from a friend...
Interesting Stuart Krohn commentary. Most people that own wooden homes (majority of Belizeans) are not able to buy insurance even if they had the money.
Commentary: Insurance and savings mitigate disasters
Itís been a busy week in the media business and now that our vehicles have finally slowed down a bit on their many runs to Corozal, news director, Stewart Krohn found some time to reflect on a few of the many lessons the most recent hurricane experience has hopefully taught us.
"A lot of words and pictures have been broadcast over the last week, by ourselves and our media colleagues, in the course of our coverage of Hurricane Dean. I have not seen or heard all of it and will not try to judge its quality or bias, other than to remind viewers that reporters are human. And just like the folks working around the clock to provide relief to the Corozal District, they eventually get tired. Itís not easy to move into an emotionally charged environment in which people are suffering and produce reports that accurately reflect both the reality of the destruction and context of what can and canít be done to improve the situation. I have nothing but respect for all those who have laboured so long and hard. But my concerns coming out of this turbulent week are not cantered on journalism or even on how to solve the problems up north, which I believe are being sorted out as I speak. No, my greatest fears involve the next hurricane. The one that will hit next month, next year or next decade, or maybe all three. The experience of Dean has exposed some major flaws, not necessarily on how we respond to disaster, but how we prepare.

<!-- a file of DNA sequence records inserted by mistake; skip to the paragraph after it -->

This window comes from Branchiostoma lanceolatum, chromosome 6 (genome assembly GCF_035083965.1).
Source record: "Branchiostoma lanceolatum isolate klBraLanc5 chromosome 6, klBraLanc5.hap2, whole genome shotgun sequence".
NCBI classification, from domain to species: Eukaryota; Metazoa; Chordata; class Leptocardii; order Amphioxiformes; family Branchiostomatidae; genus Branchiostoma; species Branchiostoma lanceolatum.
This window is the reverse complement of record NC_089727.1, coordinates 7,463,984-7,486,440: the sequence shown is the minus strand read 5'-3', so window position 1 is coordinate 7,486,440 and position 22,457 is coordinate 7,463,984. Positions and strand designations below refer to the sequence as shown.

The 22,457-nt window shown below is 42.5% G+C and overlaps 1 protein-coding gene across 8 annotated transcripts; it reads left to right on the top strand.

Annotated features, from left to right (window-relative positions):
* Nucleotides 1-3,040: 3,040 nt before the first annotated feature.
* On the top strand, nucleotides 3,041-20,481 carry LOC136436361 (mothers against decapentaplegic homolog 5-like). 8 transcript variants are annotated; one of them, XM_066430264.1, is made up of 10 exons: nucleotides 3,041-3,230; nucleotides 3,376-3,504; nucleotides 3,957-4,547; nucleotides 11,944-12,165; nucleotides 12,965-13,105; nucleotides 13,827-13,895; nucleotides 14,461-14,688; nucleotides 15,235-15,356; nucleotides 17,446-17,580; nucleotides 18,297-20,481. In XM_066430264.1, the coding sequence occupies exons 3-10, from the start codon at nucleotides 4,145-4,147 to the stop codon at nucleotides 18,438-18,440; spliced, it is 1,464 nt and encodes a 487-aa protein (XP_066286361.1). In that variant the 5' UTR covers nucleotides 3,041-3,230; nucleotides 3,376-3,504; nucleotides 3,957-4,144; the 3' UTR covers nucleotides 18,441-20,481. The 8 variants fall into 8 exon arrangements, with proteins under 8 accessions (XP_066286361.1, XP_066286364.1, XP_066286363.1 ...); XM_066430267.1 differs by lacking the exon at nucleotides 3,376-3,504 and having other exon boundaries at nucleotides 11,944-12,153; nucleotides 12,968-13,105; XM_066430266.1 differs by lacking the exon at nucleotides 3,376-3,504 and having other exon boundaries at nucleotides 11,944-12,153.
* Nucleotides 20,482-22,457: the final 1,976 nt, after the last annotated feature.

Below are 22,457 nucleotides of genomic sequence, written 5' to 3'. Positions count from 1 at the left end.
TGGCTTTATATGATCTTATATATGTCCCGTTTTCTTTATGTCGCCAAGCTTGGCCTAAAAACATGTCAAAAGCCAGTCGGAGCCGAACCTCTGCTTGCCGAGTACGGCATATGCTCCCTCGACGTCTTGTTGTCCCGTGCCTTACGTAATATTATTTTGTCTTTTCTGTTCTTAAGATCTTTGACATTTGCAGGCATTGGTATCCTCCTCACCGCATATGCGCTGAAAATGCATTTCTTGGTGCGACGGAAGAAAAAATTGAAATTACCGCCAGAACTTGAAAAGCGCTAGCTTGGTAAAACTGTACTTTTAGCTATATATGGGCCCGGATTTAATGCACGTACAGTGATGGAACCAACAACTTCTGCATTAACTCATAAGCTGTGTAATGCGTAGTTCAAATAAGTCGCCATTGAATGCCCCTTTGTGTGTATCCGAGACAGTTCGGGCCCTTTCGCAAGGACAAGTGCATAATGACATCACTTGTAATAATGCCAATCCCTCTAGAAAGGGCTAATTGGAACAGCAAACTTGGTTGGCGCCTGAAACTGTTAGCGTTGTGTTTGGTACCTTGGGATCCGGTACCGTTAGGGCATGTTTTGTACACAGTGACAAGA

Both of the suggestions Iím about to make have been made many times before, but it seems very few people are listening. The first involves insurance. Yes, it can be costly and sometimes the fine print is intimidating but if you can afford to own a home, you can probably afford to insure it. on the morning after the storm when youíre sitting in front of what used to be your house, the difference between waiting for a cheque from the insurance company and waiting for a free piece of zinc from NEMO is the difference between hope and despair.
The second suggestion involves the concept of savings. There was a time when the phrase Ďsaving for a rainy dayí meant just that. You set aside a portion of every pay check and put it in an account, either for a particular future purpose or just in case. Today it seems, saving is for suckers. Belizean families prefer to max out their credit cards, owe as much as possible, and when disaster strikes, complain that government isnít giving them enough. Of course, government can never give enough because government behaves no differently than its citizens. It borrows like crazy for asperous projects, maxes out itís credit lines, and when disaster strikes goes begging to Taiwan, Venezuela and the European Union. The truth is that saving, by individual families or governments, is an essential part of disaster mitigation. I strongly believe that parents should open a credit union account for every child as he or she is born, and keep adding to it regularly, even if itís only five or ten dollars a month. When the children grow up, they take over the saving habit; and when disaster strikes their families, at least they have the means to pick up the pieces and access emergency food and shelter.
Of course, both the buying of insurance and maintaining a savings account, assume that you have a job and are not poverty stricken; a situation in which far too large a minority of Belizeans find themselves. For those disadvantaged people, the concepts of insurance and savings means little in the face of the daily struggle to survive. But thatís just the point, if those of us with the ability to plan ahead did so, then government could direct itís relief where it belongs, to those who really need it."